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Yankees 11, Blue Jays 4: Hold Position

The Yankees drop 11 runs on the Blue Jays and remain a game up in the American League East.

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After about an inning, this one never really felt like it was in doubt. Even when the pitching ran into trouble an inning later, it still seemed like they'd find a way to tack on more runs. There's probably something to be said about jumping to conclusions really early here, but it was right this time. Still, it's best to avoid doing this.

The offense got rolling almost immediately with Nick Swisher driving home two in the first with a double. Swisher went 2-for-4 with a walk on the night, giving him 14 hits and eight walks in his last 49 plate appearances. A run-scoring double play off the bat of Derek Jeter pushed the lead to three in second inning. Hiroki Kuroda threatened to give the lead back in the bottom half of both innings, but managed to escape without allowing any runs.

Escaping would be a common theme for Kuroda in this start. He wasn't sharp at all tonight, giving up ten hits and walking two in just five-and-a-third innings. Ten hits is bad enough on its own, but when over half of them go for extra bases, its just asking for trouble. Luckily, you don't always get what you ask for. The Blue Jays gave him two earned runs off a Colby Rasmus homer and a groundout, so at least he has something to show for a not so good performance.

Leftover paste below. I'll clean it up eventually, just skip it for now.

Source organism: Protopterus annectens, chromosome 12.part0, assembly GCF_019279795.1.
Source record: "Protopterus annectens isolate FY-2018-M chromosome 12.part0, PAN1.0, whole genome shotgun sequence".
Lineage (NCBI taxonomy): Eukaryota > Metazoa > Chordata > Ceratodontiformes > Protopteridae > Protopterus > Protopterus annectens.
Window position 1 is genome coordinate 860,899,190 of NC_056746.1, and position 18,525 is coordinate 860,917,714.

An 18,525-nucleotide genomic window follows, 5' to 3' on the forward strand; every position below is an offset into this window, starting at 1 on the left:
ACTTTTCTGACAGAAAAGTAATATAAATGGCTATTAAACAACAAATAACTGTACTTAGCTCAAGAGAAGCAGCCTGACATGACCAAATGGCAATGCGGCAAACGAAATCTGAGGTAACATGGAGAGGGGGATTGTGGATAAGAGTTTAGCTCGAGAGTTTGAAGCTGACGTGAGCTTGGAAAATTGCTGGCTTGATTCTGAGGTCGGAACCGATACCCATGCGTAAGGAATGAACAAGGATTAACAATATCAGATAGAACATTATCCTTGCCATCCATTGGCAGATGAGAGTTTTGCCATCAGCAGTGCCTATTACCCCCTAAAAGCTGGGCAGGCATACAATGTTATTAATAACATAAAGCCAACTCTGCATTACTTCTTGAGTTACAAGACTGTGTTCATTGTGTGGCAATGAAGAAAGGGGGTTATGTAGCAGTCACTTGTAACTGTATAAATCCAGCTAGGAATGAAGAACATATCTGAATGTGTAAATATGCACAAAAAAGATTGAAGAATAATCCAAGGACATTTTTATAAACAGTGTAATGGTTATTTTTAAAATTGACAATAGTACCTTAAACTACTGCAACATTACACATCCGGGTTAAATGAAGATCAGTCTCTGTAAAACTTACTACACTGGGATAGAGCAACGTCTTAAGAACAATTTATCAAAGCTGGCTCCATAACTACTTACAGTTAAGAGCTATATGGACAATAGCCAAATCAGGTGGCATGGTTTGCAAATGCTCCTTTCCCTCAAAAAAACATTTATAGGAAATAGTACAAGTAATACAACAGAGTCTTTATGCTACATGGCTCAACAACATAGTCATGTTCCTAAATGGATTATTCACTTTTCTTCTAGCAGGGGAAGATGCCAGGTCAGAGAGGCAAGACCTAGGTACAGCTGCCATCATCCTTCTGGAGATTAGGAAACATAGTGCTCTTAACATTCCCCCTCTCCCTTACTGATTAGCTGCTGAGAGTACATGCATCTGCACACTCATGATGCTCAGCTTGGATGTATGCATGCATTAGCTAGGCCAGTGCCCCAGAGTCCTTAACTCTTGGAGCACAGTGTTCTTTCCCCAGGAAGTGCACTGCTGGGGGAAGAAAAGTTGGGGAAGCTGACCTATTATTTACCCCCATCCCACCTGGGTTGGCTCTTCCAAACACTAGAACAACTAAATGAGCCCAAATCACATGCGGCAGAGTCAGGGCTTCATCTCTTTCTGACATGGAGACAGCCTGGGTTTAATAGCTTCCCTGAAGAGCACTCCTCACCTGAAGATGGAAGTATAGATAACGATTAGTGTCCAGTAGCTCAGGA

For one night, the script of a Kuroda start was flipped. It's usually Kuroda having to be a rock while the offense attempts to scratch out more than two or three runs. Tonight, the hitters were out to make sure no number of extra base hits would be enough for a Jays comeback. Russell Martin, Robinson Cano and Ichiro added two hits each, with Martin contributing a three-run homer. Late in the game, with what seemed to be enough of a lead, Eric Chavez hit a two-run home run to end the scoring at 11.

David Robertson and Rafael Soriano made appearances tonight after David Phelps allowed a couple runs, which was kind of strange considering the score. Then again, it wasn't really all that troubling. For all the discussion of being overworked, Robertson will still end up throwing fewer innings than he did last year, and after allowing a couple baserunners against an anemic offense, clearly still has some things to work on heading towards a potential playoff series. Soriano faced two hitters before recording the final out, the first batters he had faced in a week. Tonight's appearance put him at 64.2 innings on the year, or in different terms, three innings fewer than Jonathan Papelbon. The Yankees' closer has fewer innings than a closer on a non-playoff team. Several non-playoff closers, actually.

Feelings on bullpen usage aside, it's another win, another day alone in first place and another day closer to the playoffs. More games like this would be nice with less than a week left.

Box Score. Math Class.

Play of the Game: Martin's three-run homer (+17.6%)

Andy Pettitte stands on the same mound at different times, wearing a different uniform than Ricky Romero tomorrow.